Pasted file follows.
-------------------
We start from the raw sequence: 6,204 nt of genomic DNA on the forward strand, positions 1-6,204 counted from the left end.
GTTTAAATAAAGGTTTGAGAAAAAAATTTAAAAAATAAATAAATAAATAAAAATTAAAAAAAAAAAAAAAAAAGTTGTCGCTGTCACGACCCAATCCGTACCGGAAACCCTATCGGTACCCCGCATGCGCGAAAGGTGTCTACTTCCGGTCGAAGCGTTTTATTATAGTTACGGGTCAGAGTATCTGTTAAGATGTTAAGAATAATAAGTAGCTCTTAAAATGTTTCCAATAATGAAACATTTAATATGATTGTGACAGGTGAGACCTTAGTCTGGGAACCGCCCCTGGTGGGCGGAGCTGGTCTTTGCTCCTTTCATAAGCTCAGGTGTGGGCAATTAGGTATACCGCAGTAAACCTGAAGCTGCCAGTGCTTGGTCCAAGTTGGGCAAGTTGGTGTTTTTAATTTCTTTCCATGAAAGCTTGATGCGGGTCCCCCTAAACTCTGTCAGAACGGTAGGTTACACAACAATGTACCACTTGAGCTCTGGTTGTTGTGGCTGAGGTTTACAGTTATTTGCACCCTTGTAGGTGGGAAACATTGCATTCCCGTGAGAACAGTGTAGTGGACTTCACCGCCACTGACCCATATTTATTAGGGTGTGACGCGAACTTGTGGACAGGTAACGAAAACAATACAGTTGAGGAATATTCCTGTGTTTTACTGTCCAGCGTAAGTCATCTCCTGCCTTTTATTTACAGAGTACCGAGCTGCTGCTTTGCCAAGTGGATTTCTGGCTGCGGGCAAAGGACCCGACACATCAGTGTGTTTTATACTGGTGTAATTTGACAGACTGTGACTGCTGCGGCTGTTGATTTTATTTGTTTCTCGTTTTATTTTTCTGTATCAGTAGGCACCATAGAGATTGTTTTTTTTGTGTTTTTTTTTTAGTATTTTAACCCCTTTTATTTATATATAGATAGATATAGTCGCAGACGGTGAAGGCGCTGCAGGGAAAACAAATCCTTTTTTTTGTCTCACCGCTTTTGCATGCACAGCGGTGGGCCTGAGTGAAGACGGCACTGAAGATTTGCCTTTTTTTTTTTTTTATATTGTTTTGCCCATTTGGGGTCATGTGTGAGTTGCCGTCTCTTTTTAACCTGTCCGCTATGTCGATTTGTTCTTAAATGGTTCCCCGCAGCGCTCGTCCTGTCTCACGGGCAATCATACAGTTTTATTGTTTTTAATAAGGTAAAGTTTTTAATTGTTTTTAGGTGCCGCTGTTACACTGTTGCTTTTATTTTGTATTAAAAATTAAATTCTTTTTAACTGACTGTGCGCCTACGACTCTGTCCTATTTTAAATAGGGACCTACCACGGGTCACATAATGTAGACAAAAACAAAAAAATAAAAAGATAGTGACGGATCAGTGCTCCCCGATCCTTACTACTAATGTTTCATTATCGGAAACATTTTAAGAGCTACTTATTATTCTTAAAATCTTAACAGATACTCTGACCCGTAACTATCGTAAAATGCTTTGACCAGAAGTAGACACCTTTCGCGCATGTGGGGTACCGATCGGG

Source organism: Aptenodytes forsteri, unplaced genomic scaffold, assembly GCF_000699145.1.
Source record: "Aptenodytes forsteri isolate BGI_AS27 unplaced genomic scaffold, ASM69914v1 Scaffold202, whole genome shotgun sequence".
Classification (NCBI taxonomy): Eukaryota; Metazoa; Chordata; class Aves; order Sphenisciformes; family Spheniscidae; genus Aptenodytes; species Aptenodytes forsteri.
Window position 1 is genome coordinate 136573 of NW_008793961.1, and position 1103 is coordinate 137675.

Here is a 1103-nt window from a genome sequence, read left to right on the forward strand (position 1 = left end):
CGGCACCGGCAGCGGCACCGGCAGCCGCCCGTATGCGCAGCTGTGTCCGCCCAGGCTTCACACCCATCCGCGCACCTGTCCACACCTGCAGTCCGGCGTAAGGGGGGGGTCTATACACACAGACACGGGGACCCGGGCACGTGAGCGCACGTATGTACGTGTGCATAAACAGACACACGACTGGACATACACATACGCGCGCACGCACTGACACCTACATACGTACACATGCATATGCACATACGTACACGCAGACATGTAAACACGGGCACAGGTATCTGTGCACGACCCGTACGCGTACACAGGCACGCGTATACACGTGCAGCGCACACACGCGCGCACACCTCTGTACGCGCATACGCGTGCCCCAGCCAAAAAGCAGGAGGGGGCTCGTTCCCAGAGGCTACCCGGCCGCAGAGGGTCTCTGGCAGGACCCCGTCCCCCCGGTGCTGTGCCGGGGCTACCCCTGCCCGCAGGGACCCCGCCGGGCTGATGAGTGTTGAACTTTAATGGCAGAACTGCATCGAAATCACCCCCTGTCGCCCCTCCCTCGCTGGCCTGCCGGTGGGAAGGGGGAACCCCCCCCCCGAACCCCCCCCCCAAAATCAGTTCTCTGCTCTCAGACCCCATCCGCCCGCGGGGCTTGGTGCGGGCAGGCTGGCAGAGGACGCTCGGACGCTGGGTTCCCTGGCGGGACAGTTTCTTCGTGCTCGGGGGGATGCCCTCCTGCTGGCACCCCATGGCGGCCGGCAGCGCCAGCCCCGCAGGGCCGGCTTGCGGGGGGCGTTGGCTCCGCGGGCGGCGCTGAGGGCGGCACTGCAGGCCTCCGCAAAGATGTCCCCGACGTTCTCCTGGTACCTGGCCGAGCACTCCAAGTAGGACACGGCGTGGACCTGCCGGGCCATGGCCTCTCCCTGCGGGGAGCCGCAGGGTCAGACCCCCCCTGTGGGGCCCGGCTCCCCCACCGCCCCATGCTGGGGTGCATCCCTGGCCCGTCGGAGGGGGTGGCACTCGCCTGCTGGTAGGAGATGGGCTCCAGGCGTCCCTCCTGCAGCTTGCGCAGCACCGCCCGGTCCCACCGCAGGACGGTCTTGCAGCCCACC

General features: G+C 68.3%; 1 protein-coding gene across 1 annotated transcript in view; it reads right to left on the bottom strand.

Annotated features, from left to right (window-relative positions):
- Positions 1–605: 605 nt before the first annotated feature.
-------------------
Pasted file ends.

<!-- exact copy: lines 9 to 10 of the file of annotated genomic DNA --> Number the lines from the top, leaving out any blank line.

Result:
General features: G+C 68.3%; 1 protein-coding gene across 1 annotated transcript in view; it reads right to left on the bottom strand.

Annotated features, from left to right (window-relative positions):